Of course, no Buck Owens tribute would be complete without a nod to the work of his guitarist Don Rich. One of the unheralded heroes of country music, Rich's punchy picking and train-whistle harmony were integral in the development of the "Bakersfield Sound." His musical partnership with Owens lasted nearly two decades, ending with his death in a 1974 motorcycle accident. Despite his untimely demise, Rich still casts a long shadow.

"Don Rich has been a big influence on a lot of people," says White. "If you listen to Greg's [Swanholm] playing, he's kind of a cross between Luther Perkins and Don. Jim Beach as well. Really, there's a lot of people who have been influenced by that style."

The Buck Owens birthday tribute has the potential to become a watershed for Tempe's music scene, bringing together artists with a sense of clarity and purpose that few events or causes have been able to muster. Aside from the main focus, the concert promises to unfold a number of smaller, but no less interesting, story lines.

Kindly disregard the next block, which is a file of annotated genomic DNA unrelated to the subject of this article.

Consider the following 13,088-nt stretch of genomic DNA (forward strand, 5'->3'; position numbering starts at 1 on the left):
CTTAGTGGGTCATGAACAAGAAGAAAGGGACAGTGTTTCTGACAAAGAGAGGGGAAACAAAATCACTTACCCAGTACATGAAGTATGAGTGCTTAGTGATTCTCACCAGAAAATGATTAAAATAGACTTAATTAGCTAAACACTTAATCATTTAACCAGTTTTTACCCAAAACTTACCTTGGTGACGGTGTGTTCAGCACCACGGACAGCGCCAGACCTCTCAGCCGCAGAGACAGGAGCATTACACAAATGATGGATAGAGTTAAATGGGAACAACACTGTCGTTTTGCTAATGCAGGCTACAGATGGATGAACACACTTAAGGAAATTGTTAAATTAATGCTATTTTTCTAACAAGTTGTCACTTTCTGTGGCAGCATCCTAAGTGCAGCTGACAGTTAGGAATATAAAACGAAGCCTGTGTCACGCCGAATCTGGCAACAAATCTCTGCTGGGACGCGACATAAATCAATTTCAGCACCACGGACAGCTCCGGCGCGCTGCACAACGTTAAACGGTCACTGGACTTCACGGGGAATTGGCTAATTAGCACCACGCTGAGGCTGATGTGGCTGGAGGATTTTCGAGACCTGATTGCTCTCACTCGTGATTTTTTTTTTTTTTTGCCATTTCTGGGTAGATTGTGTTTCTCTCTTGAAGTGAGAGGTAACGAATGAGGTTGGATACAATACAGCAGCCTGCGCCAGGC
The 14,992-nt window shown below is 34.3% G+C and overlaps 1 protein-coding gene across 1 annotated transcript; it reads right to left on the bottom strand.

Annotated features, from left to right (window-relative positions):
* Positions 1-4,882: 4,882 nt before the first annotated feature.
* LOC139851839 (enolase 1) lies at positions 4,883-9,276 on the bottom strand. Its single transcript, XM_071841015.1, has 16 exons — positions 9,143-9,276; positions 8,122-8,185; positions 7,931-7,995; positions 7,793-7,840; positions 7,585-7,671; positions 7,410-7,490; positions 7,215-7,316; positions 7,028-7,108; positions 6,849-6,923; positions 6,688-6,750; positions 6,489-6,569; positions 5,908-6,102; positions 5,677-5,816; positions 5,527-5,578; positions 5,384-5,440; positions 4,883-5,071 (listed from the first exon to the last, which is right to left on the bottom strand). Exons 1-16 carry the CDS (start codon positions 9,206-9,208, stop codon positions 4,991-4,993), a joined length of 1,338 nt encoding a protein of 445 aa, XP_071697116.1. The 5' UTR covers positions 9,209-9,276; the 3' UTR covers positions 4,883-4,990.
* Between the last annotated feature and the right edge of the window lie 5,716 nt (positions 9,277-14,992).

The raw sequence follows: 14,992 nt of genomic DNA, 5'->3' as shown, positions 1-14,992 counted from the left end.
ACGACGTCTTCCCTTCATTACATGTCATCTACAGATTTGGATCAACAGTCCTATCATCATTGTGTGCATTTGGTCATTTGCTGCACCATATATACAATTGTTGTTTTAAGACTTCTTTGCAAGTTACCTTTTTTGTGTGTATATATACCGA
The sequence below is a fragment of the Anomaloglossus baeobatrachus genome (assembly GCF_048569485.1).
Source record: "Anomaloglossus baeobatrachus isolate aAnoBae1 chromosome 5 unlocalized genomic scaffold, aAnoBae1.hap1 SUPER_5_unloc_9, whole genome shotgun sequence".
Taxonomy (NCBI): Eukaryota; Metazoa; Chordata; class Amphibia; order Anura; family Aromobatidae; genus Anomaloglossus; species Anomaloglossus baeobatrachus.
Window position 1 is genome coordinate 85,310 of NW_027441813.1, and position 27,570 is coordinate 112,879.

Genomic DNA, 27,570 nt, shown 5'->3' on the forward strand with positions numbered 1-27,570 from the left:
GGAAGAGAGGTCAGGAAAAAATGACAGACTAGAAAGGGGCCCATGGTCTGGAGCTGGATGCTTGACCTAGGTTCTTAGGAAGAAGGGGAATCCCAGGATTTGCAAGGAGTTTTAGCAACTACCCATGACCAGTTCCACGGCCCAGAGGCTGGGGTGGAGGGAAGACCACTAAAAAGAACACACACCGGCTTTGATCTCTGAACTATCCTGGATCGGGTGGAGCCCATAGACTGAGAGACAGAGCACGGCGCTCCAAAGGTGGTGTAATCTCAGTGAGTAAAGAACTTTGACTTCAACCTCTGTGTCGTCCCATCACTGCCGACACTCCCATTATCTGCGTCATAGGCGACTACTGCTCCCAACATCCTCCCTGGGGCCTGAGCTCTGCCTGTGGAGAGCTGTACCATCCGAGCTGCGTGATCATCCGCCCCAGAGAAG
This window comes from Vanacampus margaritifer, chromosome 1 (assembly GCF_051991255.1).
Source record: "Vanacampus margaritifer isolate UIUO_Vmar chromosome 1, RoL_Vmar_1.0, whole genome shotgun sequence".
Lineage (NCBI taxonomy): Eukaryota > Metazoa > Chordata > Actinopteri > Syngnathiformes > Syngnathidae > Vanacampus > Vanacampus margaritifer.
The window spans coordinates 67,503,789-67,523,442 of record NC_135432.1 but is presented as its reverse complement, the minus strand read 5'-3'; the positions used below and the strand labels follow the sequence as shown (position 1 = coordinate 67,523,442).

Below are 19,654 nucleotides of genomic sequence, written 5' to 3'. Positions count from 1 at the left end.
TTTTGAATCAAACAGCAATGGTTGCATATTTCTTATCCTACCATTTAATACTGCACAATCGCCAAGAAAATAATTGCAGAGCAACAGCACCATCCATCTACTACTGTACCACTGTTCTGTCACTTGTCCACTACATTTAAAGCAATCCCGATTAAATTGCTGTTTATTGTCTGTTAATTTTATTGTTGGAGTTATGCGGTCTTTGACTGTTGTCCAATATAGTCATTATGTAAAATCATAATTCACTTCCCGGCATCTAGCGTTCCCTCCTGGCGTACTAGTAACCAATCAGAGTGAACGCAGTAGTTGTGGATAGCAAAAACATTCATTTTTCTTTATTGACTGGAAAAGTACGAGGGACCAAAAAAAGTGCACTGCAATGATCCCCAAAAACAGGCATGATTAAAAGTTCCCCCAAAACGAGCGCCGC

Peacemakers front man Roger Clyne, known for his Southwestern pop ditties, will take a stab at performing straightahead country, singing lead on a quartet of Owens classics including "Tiger by the Tail" and "Hello Trouble." The show will also feature a rare performance from the Grievous Angels' Russ Sepulveda and Dan Henzerling, who have not appeared locally for close to a year. For musical mavens, the show promises to be especially memorable as it will pay equal tribute to Owens' legendary backing band, the Buckaroos. The highlight is a sure-to-be-dazzling dual steel guitar setup, featuring Haywire's John Rickard and Sleepwalker (and Grievous Angels) member Jon Rauhouse.